Counting of votes in Assam, Kerala, Tamil Nadu, West Bengal and the Union Territory of Puducherry is scheduled for May 2. (Representative image)
Exit poll numbers have been declared for four states and one union territory where elections were held in March and April. While there is consensus among pollsters on Assam, Kerala, Tamil Nadu and Puducherry, it could go down to the wire in West Bengal.
The Communist Party of India (Marxist)-led Left Democratic Front (LDF) is predicted to break the near four decade trend in Kerala and retain power. In Tamil Nadu, the Dravida Munnetra Kazhagam (DMK)-led alliance is projected to sweep the polls and the state could revert to one-sided elections as witnessed in the past.
The Bharatiya Janata Party-led National Democratic Alliance (NDA) is predicted to win Puducherry. It is also expected to retain Assam despite anti-Citizenship Amendment Act protests and a formidable alliance led by the Congress.
The verdict is split in West Bengal. Agencies like C-Voter predict a Trinamool Congress (TMC) victory, while others like Jan Ki Baat feel the BJP could dethrone the TMC. Agencies like Axis My India and CNX predict a very close contest.
Exit Polls Vs Opinion Polls
The increase in the number of channels and the advent of the social media has increased peoples interest in elections. There is a big market for exit polls since the results are not announced on the same day. Earlier, there were only three to four names, nowadays there are 8-10 exit polls for each election.
Exit polls are normally a better barometer of results than opinion polls. They may not be able to predict accurately the seats tally and vote share, but they do suggest the direction of the trend. However, increasingly exit polls are failing to predict election outcomes, more so in close contests. Bihar being the latest and prime example, and now West Bengal.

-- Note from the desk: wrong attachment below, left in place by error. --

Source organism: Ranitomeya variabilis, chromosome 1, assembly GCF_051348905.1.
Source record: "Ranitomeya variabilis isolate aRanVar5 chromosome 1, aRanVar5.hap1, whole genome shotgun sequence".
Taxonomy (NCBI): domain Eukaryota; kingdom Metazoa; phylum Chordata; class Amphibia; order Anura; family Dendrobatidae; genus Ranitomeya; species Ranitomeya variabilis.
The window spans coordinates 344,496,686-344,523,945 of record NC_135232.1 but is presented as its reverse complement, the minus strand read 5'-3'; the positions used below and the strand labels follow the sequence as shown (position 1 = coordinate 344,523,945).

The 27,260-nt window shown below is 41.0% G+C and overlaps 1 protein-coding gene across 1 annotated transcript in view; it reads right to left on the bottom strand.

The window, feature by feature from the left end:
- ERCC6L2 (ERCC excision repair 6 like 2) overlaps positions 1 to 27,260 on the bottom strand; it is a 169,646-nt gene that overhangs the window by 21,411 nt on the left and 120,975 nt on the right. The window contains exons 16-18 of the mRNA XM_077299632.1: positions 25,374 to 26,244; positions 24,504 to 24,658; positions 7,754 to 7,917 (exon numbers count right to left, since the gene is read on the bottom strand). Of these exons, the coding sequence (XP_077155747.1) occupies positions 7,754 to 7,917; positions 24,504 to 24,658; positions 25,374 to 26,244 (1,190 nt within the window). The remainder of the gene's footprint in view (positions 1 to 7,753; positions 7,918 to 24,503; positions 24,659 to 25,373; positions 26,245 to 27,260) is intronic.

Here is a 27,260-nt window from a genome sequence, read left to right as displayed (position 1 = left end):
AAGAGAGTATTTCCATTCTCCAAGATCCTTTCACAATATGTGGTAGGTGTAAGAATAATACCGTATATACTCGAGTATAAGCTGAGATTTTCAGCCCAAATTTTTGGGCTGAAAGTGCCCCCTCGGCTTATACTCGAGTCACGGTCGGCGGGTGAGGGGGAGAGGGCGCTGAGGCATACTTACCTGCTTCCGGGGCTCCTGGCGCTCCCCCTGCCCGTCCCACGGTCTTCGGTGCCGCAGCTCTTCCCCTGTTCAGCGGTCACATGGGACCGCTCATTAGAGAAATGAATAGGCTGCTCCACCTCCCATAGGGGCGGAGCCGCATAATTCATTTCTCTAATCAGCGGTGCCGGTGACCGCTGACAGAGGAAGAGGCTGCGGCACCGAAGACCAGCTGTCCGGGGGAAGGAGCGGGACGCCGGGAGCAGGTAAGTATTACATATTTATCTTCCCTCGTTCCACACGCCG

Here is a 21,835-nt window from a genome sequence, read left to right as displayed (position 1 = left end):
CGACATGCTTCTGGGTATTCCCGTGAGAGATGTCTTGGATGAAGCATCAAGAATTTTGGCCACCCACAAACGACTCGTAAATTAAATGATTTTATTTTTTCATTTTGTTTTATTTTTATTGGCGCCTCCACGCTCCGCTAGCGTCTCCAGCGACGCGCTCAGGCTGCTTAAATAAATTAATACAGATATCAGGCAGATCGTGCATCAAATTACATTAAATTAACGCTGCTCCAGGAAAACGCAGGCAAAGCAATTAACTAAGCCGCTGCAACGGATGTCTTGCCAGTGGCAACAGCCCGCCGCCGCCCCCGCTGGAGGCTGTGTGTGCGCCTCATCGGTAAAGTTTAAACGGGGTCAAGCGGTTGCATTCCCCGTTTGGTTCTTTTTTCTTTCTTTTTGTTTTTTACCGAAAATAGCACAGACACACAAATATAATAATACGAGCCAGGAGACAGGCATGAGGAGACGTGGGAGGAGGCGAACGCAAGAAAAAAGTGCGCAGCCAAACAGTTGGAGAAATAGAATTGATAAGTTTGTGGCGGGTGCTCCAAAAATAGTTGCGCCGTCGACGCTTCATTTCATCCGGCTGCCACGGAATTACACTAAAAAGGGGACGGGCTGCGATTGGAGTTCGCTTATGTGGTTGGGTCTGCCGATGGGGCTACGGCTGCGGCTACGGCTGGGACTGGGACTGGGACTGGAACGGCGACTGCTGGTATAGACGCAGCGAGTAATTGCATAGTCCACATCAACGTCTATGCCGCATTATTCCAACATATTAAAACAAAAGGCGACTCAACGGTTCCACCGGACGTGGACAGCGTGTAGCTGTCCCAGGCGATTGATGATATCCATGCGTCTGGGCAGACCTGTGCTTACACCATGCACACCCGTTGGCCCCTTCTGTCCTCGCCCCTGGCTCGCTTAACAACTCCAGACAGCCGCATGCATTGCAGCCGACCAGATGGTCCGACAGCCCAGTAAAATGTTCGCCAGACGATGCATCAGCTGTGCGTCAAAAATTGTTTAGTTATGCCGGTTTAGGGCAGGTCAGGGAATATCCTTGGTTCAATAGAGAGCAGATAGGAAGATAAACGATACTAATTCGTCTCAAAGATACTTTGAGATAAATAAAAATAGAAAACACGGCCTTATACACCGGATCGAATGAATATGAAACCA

COVID-19 has complicated matters for pollsters hampering efficient sampling and data collection. Some agencies have opted for telephonic discussions, while others a mix of telephonic and on-the-ground personal interviews. In the first exit poll after the pandemic, in Bihar, all pollsters got it wrong.
Big Ranges Create Confusion
While there is consensus, big ranges have been predicted by pollsters, thereby creating confusion. The low and high end of range of predictions are in some cases bizarre. For example, the LDF is expected to win anywhere between 71 to 120 seats in Kerala. The Congress-led United Progressive Alliance (UPA) is expected to win anywhere between 40 and 66 seats in Assam. Come May 2, so wide are the projections, it is sure one of the pollsters will get it right.
In the battle of battles in West Bengal, some pollsters are essentially playing it safe by taking the middle ground. As per agencies, the TMC could win anywhere between 64 and 185 seats, and the BJP 104 to 192 seats. This suggests that the contest is very close. Another factor could be that because of the violence witnessed during elections, many voters are apprehensive of divulging their preferences.
In a fiercely fought election amidst a polarised environment, the margin of victory in many seats (64 seats as per Axis) is expected to be very low (<2%), normally 2-3 percent is the margin of error in any poll. This further complicates it for agencies.
Exit polls are based on the assumption that voters speak the truth. However, some may deliberately lie, others too scared to tell the truth, especially poor, downtrodden, lower caste. A lot of reliance is placed on historical trends, which may not be always correct, more so with the increase in the number of booths due to COVID-19.
The women voter is becoming an important demography. However, no survey in India can achieve, 50 percent female respondents. Thus, extrapolations lead to errors.
Another factor that affects exit poll predictions is the quality of work done by agencies. These days there are many agencies which are ready to do exit polls for nominal costs. Thus, cutting corners while collecting data and implementing approved methodologies impacts the outcome.
COVID-19 restrictions and the fear of violence, especially in West Bengal, could have led to the temptation among some surveyors to sample convenient locations/booths, such as urban booths, thus distorting the picture.
To sum up, exit polls quench our curiosity and anxiety between the last day of polling and counting day. They also have become a source of entertainment. In the end, the brouhaha yields nothing and we need to wait for the results day.